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EcoIslands shown the Wight way to go green, Part 1: Smart grid

Steve Barrett

EcoIsland is a major UK initiative under which the Isle of Wight plans to become a net energy exporter by 2020, utilising a smart grid infrastructure developed with global technology partners.

Islands are different

EcoIsland aims to make the Isle of Wight carbon-neutral and energy self-sufficient by 2020, through technological innovation and by promoting and providing incentives for social change.

The EcoIsland concept is the brainchild of a charismatic local man, David Green, who has worked with a wide range of local people and international companies to bring it to fruition.

Like many islands, the Isle of Wight (IOW) is particularly vulnerable in terms of meeting its energy, fuel, food, water, and waste disposal needs, and in particular it wants to improve its energy security.

The Island benefits from some of the best natural resources in the UK, with great solar, wind and tidal power potential, as well as promising geothermal resources just 2 km below the surface.

There are already quite a few solar PV installations on the Island, to the point that at some times (e.g. Sunday mornings) the IOW is actually a net exporter of energy. Plans are in hand for a £25 million (US$40 million) project to install rooftop solar panels on much of the social housing across the Island, with small and medium-scale wind turbines also being encouraged for the wider community and small businesses.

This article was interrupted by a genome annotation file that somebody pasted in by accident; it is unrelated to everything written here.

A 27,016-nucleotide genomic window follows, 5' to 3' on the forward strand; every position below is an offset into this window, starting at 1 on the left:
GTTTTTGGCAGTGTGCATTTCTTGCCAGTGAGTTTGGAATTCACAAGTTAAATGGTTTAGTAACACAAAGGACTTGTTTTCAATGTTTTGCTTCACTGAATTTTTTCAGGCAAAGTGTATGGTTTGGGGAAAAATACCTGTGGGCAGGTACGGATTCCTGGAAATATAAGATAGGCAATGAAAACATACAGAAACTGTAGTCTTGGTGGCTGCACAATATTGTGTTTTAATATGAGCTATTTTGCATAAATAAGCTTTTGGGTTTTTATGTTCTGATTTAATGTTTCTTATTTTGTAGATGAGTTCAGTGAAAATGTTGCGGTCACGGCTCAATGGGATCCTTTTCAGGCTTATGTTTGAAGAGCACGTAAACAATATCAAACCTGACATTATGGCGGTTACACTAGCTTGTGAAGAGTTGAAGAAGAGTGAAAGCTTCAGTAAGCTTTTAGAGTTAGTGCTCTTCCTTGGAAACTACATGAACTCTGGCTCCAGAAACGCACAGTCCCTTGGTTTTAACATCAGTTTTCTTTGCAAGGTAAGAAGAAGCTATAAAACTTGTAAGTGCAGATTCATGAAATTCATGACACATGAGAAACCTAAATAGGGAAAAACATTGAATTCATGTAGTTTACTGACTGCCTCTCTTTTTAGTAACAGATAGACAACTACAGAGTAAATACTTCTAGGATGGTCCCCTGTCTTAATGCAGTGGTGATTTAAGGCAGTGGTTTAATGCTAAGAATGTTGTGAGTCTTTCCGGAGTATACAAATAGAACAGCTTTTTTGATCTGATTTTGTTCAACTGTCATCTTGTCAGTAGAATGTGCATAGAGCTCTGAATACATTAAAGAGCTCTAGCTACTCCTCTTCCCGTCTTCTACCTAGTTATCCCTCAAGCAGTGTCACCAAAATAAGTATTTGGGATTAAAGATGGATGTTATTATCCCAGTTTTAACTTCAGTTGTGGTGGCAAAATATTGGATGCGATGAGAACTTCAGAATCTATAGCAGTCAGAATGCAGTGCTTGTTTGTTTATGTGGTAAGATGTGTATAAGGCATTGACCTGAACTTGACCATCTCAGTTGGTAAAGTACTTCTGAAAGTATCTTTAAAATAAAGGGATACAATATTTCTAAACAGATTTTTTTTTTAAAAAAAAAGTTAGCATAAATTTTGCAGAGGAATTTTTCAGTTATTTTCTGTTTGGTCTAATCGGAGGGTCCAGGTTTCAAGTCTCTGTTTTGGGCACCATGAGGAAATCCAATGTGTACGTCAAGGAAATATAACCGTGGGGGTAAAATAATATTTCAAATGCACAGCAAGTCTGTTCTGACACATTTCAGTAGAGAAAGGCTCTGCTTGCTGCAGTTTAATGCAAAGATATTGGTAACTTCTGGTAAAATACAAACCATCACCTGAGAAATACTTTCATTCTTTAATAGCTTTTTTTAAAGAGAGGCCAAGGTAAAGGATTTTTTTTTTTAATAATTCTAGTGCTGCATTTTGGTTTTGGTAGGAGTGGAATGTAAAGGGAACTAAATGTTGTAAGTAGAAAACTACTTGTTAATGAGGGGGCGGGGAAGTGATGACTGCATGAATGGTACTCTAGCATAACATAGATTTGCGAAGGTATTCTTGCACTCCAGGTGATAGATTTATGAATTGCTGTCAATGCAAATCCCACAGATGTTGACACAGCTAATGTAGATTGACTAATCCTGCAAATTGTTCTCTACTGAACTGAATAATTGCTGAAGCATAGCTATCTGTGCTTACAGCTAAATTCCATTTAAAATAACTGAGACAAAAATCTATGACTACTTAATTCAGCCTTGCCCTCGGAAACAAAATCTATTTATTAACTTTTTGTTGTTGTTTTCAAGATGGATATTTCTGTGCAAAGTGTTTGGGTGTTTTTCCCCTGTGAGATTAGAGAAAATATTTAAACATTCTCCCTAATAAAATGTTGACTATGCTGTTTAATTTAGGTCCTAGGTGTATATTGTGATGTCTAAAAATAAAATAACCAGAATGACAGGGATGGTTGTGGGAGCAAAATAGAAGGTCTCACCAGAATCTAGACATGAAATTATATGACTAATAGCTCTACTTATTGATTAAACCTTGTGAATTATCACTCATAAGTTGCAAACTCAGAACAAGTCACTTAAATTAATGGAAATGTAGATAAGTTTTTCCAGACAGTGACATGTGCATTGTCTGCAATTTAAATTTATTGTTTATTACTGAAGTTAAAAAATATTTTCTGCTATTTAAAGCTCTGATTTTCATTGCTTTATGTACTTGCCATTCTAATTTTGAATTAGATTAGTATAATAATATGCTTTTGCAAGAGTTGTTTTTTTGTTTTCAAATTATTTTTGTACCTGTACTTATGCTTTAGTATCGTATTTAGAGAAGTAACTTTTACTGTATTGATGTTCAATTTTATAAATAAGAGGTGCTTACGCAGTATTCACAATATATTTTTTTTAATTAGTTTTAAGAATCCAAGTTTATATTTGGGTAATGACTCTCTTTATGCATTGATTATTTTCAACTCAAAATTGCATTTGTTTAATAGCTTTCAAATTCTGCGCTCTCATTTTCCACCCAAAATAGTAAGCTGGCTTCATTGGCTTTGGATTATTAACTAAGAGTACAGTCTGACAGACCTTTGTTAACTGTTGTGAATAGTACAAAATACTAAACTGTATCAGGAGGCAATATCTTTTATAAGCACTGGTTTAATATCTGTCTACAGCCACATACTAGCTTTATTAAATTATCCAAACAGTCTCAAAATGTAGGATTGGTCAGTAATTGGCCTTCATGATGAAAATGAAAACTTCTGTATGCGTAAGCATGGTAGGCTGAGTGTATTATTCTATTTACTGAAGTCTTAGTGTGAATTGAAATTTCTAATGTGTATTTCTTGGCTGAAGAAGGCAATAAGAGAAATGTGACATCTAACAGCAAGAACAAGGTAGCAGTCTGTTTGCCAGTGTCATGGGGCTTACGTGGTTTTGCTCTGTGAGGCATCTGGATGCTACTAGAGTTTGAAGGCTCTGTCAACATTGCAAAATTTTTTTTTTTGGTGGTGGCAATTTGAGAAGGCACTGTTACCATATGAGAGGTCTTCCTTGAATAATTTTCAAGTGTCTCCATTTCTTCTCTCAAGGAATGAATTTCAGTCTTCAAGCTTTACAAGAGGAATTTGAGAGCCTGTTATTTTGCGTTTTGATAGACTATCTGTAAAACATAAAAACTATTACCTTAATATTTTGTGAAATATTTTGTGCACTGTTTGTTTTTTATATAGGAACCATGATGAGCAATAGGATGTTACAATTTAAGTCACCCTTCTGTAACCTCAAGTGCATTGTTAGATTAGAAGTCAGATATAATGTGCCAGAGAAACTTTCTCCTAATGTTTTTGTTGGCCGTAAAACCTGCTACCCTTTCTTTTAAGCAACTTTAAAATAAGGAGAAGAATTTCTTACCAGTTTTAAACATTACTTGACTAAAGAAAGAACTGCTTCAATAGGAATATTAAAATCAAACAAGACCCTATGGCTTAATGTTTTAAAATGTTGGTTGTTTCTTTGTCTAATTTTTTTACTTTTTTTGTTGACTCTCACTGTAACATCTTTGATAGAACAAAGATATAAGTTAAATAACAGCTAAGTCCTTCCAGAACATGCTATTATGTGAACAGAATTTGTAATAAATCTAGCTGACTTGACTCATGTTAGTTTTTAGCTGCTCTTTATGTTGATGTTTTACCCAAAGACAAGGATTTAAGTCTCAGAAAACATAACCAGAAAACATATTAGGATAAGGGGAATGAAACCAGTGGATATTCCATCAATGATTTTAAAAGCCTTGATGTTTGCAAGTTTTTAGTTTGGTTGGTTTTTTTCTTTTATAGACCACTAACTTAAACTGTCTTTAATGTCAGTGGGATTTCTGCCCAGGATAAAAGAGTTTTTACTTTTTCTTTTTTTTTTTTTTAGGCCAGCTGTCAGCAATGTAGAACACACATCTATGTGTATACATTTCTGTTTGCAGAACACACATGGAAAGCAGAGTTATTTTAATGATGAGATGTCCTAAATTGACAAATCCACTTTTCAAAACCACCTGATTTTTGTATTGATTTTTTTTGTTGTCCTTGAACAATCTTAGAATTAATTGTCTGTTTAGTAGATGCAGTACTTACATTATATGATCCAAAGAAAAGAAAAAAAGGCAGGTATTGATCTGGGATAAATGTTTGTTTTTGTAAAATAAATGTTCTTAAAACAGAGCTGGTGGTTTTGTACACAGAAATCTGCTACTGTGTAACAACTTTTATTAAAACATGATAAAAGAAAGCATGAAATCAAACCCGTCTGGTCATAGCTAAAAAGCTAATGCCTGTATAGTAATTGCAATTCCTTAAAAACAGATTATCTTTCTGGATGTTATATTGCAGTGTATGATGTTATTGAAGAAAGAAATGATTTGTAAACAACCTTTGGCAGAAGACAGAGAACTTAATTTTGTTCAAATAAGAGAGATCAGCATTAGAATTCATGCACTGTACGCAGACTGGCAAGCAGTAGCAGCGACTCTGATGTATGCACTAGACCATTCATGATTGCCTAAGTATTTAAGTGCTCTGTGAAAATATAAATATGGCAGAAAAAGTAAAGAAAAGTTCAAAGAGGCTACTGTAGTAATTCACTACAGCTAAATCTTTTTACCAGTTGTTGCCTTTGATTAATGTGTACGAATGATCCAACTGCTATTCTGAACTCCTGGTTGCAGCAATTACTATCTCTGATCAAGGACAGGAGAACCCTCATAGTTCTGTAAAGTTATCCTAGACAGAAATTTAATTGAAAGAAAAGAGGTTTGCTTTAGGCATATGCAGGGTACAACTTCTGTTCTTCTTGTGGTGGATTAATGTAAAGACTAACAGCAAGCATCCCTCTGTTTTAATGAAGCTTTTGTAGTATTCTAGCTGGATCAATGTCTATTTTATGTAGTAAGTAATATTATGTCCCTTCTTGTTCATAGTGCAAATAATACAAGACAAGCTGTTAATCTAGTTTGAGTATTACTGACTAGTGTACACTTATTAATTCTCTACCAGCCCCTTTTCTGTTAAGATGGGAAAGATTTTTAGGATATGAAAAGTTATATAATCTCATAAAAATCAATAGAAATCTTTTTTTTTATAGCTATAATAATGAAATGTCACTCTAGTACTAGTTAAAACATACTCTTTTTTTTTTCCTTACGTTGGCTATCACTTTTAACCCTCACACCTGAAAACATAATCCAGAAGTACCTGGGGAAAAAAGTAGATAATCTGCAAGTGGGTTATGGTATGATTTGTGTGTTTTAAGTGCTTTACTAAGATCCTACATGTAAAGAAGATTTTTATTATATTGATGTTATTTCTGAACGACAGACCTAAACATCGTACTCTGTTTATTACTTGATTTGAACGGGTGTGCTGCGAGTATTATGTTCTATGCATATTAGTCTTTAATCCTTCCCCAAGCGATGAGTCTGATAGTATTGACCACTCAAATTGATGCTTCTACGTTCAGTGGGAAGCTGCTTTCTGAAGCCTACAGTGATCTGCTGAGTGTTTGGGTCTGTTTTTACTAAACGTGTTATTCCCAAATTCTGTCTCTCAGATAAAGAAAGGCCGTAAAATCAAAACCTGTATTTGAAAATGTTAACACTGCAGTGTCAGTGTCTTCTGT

The IOW Council is also looking at utilising energy-from-waste technologies, given the very limited space available for landfill disposal.

EcoIsland is also investigating possible tidal power installations at Hurst Narrows in the west and/or St Catherine’s Point at the southern tip.

‘The tidal project is one of the most highly evolved,’ says David Green. ‘We have 15 companies interested in demonstrating their technology as part of the first phase of this project, and feasibility studies have been completed.’

Community Interest Company

David Green is co-founder and CEO of the EcoIsland Community Interest Company (CIC), which was launched in 2011 to provide a formal entity with the broad goal of improving the resilience of, and promoting and achieving sustainability in the Isle of Wight.

The CIC is a newly constituted regulatory framework in the UK that is specially designed to accommodate social enterprise initiatives. The CIC is allowed to buy, sell, borrow, lend, own assets, and employ without the typical constraints of a charity. The key principle is that all of its assets are locked into the community it serves.